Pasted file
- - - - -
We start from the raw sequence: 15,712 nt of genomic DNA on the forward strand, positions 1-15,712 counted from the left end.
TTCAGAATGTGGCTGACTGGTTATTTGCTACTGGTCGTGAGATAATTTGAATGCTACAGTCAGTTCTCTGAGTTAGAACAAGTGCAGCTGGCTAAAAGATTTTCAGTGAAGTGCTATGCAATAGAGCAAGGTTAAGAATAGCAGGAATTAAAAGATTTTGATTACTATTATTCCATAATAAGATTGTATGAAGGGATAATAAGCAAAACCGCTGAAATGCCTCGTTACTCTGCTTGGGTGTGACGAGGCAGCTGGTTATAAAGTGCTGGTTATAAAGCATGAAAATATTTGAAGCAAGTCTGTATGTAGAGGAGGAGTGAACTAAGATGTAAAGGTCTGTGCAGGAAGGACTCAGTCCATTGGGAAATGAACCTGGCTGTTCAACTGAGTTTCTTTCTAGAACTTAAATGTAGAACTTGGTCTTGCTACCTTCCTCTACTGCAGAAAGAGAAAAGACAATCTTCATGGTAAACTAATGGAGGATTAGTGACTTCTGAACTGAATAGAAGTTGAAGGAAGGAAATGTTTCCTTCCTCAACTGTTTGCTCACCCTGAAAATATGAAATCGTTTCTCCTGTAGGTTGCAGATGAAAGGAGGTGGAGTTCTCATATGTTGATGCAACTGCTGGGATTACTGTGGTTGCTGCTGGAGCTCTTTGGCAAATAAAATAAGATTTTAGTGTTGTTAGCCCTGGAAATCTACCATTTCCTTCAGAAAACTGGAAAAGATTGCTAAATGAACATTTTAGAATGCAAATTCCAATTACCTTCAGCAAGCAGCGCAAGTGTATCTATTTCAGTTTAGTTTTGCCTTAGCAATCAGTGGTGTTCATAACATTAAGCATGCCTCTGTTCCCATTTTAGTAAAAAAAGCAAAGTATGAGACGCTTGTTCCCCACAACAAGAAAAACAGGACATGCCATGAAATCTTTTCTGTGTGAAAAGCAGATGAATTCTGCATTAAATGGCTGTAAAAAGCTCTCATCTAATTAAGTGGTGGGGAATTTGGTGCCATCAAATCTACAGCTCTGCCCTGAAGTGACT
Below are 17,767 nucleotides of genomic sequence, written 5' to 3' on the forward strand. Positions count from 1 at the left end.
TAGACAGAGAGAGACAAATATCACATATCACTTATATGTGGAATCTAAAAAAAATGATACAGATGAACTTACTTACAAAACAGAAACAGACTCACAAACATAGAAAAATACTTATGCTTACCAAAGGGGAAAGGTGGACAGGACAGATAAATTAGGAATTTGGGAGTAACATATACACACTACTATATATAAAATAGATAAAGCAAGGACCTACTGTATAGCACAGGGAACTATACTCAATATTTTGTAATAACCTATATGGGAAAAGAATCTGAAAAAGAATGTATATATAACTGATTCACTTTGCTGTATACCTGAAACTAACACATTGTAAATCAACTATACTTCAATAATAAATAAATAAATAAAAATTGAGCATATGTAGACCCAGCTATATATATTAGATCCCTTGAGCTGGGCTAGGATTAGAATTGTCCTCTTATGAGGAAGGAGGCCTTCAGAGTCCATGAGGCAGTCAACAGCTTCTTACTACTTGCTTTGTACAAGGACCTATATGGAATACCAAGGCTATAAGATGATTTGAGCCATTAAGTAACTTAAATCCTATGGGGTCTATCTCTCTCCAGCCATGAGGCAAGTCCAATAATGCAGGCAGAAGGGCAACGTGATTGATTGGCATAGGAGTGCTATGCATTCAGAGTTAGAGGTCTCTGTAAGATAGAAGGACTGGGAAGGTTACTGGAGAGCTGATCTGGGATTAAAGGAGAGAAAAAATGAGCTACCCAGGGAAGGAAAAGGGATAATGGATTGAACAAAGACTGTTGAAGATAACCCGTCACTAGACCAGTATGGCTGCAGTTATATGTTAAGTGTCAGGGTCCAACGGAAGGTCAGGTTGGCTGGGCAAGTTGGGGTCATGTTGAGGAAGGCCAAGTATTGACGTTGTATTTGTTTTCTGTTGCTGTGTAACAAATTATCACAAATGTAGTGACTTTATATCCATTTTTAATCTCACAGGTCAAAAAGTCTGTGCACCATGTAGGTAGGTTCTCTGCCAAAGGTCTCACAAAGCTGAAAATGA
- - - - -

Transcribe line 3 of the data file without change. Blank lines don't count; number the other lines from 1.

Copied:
Below are 17,767 nucleotides of genomic sequence, written 5' to 3' on the forward strand. Positions count from 1 at the left end.